The US teaching force remains disproportionately white while the student body grows more diverse. It is therefore important to understand how and under what conditions white teachers learn racial competency. This study applies a mixed-methods approach to investigate the hypothesis that Black peers improve white teachers’ effectiveness when teaching Black students. The quantitative portion of this study relies on longitudinal data from North Carolina to show that having a Black same-grade peer significantly improves the achievement and reduces the suspension rates of white teachers’ Black students. These effects are persistent over time and largest for novice teachers. Qualitative evidence from open-ended interviews of North Carolina public school teachers reaffirms these findings. Broadly, our findings suggest that the positive impact of Black teachers’ ability to successfully teach Black students is not limited to their direct interaction with Black students but is augmented by spillover effects on early-career white teachers, likely through peer learning.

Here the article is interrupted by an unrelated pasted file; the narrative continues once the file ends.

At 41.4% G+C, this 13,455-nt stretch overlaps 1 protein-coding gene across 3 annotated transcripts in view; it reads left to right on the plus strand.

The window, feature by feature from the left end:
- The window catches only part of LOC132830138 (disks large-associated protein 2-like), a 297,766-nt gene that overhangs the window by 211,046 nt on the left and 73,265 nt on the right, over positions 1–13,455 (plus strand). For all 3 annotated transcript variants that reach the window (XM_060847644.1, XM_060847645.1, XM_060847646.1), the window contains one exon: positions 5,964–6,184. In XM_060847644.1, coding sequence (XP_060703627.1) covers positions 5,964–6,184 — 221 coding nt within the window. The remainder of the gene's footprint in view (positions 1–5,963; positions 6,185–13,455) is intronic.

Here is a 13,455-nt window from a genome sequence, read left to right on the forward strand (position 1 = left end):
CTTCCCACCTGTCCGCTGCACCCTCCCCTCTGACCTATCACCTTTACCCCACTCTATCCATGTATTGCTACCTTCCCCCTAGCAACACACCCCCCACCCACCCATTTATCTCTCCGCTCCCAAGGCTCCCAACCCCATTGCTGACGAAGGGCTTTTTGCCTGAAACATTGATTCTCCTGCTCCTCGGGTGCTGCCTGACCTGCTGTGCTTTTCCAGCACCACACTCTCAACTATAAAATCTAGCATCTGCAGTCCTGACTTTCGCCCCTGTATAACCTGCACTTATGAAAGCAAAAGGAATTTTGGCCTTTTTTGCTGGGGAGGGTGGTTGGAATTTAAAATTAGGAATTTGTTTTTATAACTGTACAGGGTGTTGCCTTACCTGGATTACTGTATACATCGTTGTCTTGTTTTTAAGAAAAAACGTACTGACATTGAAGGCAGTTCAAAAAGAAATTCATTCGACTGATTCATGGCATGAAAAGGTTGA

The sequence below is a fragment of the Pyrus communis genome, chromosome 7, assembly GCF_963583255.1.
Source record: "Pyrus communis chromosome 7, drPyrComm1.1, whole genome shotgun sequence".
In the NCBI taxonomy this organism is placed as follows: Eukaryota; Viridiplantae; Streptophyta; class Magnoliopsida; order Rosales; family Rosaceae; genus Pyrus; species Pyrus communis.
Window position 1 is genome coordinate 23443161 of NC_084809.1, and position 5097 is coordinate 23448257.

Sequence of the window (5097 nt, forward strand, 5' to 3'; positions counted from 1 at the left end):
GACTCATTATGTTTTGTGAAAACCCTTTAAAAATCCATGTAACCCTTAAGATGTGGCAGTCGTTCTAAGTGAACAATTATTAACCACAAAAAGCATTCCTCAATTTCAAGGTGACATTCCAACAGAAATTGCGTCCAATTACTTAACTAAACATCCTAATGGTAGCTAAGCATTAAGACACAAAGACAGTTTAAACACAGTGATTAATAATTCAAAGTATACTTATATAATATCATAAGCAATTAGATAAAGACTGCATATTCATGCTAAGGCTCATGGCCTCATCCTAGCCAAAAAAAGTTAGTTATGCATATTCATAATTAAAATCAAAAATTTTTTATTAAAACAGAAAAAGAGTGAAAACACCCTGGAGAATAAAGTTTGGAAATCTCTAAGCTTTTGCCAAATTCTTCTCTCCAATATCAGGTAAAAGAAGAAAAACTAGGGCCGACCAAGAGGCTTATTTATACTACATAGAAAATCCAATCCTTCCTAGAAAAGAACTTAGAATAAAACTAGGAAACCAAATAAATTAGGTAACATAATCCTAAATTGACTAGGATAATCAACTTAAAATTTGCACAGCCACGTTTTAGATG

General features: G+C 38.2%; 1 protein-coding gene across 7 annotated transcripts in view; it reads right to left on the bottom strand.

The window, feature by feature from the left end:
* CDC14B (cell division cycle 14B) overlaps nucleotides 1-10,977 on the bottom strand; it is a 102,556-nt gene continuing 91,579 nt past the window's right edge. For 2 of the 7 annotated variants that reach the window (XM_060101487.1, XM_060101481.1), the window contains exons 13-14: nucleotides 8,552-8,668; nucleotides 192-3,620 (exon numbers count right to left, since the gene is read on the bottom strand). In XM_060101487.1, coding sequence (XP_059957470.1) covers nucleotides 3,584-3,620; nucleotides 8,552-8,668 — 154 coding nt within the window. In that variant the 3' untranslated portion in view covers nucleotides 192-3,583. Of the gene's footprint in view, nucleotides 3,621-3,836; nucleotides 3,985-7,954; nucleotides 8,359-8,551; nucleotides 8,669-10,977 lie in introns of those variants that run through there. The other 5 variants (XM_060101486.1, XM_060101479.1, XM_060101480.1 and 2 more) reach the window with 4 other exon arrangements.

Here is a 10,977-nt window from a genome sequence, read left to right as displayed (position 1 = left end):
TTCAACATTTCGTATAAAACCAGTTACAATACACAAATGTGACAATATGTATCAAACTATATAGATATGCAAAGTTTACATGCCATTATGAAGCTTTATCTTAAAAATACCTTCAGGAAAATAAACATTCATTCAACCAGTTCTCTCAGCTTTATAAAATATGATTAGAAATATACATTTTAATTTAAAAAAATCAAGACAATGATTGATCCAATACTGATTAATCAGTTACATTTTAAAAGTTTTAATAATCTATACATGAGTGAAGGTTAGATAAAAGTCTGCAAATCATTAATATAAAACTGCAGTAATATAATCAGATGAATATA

Panel or grouped data are often used to allow for unobserved individual heterogeneity in econometric models via fixed effects. In this paper, we discuss identification of a panel data model in which the unobserved heterogeneity both enters additively and interacts with treatment variables. We present identification and estimation methods for parameters of interest in this model under both strict and weak exogeneity assumptions. The key identification insight is that other periods' treatment variables are instruments for the unobserved fixed effects. We apply our proposed estimator to matched student-teacher data used to estimate value-added models of teacher quality. We show that the common assumption that the return to unobserved teacher quality is the same for all students is rejected by the data. We also present evidence that No Child Left Behind-era school accountability increased the effectiveness of teacher quality for lower performing students.